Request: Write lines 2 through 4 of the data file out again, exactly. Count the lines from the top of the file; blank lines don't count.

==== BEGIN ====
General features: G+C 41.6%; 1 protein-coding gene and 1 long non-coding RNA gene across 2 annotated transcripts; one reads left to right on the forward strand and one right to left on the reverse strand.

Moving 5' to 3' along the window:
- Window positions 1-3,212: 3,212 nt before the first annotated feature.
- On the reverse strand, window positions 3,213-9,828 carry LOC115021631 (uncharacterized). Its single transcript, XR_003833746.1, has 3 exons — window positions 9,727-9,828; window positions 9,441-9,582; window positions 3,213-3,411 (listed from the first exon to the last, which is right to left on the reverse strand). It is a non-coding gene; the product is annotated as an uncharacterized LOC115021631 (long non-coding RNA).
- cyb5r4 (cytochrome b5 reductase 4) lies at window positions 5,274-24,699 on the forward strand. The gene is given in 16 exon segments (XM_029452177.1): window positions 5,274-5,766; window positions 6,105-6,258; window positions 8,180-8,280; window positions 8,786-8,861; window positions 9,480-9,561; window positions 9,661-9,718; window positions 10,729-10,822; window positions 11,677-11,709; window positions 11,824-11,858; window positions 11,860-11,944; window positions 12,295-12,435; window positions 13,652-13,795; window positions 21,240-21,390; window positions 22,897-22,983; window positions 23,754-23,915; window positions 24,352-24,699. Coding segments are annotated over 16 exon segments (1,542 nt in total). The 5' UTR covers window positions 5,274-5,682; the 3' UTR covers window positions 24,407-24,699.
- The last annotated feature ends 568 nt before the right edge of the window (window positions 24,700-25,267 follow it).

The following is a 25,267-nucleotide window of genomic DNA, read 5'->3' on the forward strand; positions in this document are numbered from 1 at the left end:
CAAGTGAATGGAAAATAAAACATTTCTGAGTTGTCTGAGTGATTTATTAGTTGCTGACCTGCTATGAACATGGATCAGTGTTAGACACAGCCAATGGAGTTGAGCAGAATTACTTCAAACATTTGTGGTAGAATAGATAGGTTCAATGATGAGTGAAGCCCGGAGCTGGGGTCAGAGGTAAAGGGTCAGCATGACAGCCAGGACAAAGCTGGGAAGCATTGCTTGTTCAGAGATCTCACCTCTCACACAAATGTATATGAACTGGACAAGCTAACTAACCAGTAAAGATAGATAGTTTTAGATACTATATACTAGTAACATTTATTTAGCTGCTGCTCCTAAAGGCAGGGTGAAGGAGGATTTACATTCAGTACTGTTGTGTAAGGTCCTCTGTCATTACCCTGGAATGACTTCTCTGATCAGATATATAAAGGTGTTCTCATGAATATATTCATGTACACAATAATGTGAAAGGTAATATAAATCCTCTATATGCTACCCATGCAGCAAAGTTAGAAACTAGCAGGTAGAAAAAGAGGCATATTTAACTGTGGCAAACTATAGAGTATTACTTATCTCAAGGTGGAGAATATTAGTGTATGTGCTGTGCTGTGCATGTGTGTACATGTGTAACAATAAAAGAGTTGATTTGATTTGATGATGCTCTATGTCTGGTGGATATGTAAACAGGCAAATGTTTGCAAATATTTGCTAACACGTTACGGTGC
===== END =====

Moving 5' to 3' along the window:
- Window positions 1-3,212: 3,212 nt before the first annotated feature.
- On the reverse strand, window positions 3,213-9,828 carry LOC115021631 (uncharacterized). Its single transcript, XR_003833746.1, has 3 exons — window positions 9,727-9,828; window positions 9,441-9,582; window positions 3,213-3,411 (listed from the first exon to the last, which is right to left on the reverse strand). It is a non-coding gene; the product is annotated as an uncharacterized LOC115021631 (long non-coding RNA).